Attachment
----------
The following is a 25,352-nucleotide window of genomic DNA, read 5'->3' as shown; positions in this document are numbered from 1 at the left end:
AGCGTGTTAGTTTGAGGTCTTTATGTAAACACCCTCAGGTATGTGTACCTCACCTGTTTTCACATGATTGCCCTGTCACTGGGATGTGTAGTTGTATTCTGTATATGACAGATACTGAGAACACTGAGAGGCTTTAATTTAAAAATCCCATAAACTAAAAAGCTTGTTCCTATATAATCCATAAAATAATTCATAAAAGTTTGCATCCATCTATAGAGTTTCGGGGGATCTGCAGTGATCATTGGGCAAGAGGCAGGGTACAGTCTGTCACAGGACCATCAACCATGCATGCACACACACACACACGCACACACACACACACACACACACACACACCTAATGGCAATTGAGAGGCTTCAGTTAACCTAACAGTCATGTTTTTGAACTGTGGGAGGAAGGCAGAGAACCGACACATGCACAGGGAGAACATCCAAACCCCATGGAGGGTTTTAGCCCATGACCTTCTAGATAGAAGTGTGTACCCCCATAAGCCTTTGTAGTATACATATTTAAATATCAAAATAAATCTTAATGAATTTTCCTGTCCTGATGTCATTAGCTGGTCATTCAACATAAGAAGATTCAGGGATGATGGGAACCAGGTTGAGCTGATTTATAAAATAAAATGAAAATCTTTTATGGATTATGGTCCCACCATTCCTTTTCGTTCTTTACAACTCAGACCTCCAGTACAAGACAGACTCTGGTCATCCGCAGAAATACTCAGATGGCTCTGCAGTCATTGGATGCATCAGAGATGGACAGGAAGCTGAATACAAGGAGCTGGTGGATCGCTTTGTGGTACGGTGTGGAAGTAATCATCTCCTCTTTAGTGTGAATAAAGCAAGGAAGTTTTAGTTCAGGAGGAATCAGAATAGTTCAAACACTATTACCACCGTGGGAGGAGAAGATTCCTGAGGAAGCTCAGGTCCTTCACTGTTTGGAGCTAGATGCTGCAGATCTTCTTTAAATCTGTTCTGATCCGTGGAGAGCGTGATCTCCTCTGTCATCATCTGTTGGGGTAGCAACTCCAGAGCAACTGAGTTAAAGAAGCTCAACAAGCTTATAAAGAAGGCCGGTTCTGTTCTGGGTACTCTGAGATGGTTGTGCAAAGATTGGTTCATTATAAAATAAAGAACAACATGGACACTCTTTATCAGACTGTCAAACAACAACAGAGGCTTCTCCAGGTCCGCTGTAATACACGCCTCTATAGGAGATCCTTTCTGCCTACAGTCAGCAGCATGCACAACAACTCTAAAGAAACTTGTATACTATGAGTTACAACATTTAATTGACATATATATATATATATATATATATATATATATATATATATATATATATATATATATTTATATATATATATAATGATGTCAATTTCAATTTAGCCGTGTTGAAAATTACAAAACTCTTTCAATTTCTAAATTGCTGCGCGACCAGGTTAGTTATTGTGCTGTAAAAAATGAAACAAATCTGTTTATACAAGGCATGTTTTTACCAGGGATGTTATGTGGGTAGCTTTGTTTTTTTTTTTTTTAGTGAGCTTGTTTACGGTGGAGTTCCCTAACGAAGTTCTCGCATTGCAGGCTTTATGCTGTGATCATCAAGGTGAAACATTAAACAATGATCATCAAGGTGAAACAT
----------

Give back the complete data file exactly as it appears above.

The following is a 25,352-nucleotide window of genomic DNA, read 5'->3' as shown; positions in this document are numbered from 1 at the left end:
AGCGTGTTAGTTTGAGGTCTTTATGTAAACACCCTCAGGTATGTGTACCTCACCTGTTTTCACATGATTGCCCTGTCACTGGGATGTGTAGTTGTATTCTGTATATGACAGATACTGAGAACACTGAGAGGCTTTAATTTAAAAATCCCATAAACTAAAAAGCTTGTTCCTATATAATCCATAAAATAATTCATAAAAGTTTGCATCCATCTATAGAGTTTCGGGGGATCTGCAGTGATCATTGGGCAAGAGGCAGGGTACAGTCTGTCACAGGACCATCAACCATGCATGCACACACACACACACGCACACACACACACACACACACACACACACCTAATGGCAATTGAGAGGCTTCAGTTAACCTAACAGTCATGTTTTTGAACTGTGGGAGGAAGGCAGAGAACCGACACATGCACAGGGAGAACATCCAAACCCCATGGAGGGTTTTAGCCCATGACCTTCTAGATAGAAGTGTGTACCCCCATAAGCCTTTGTAGTATACATATTTAAATATCAAAATAAATCTTAATGAATTTTCCTGTCCTGATGTCATTAGCTGGTCATTCAACATAAGAAGATTCAGGGATGATGGGAACCAGGTTGAGCTGATTTATAAAATAAAATGAAAATCTTTTATGGATTATGGTCCCACCATTCCTTTTCGTTCTTTACAACTCAGACCTCCAGTACAAGACAGACTCTGGTCATCCGCAGAAATACTCAGATGGCTCTGCAGTCATTGGATGCATCAGAGATGGACAGGAAGCTGAATACAAGGAGCTGGTGGATCGCTTTGTGGTACGGTGTGGAAGTAATCATCTCCTCTTTAGTGTGAATAAAGCAAGGAAGTTTTAGTTCAGGAGGAATCAGAATAGTTCAAACACTATTACCACCGTGGGAGGAGAAGATTCCTGAGGAAGCTCAGGTCCTTCACTGTTTGGAGCTAGATGCTGCAGATCTTCTTTAAATCTGTTCTGATCCGTGGAGAGCGTGATCTCCTCTGTCATCATCTGTTGGGGTAGCAACTCCAGAGCAACTGAGTTAAAGAAGCTCAACAAGCTTATAAAGAAGGCCGGTTCTGTTCTGGGTACTCTGAGATGGTTGTGCAAAGATTGGTTCATTATAAAATAAAGAACAACATGGACACTCTTTATCAGACTGTCAAACAACAACAGAGGCTTCTCCAGGTCCGCTGTAATACACGCCTCTATAGGAGATCCTTTCTGCCTACAGTCAGCAGCATGCACAACAACTCTAAAGAAACTTGTATACTATGAGTTACAACATTTAATTGACATATATATATATATATATATATATATATATATATATATATATATATATATATATATTTATATATATATATAATGATGTCAATTTCAATTTAGCCGTGTTGAAAATTACAAAACTCTTTCAATTTCTAAATTGCTGCGCGACCAGGTTAGTTATTGTGCTGTAAAAAATGAAACAAATCTGTTTATACAAGGCATGTTTTTACCAGGGATGTTATGTGGGTAGCTTTGTTTTTTTTTTTTTTAGTGAGCTTGTTTACGGTGGAGTTCCCTAACGAAGTTCTCGCATTGCAGGCTTTATGCTGTGATCATCAAGGTGAAACATTAAACAATGATCATCAAGGTGAAACAT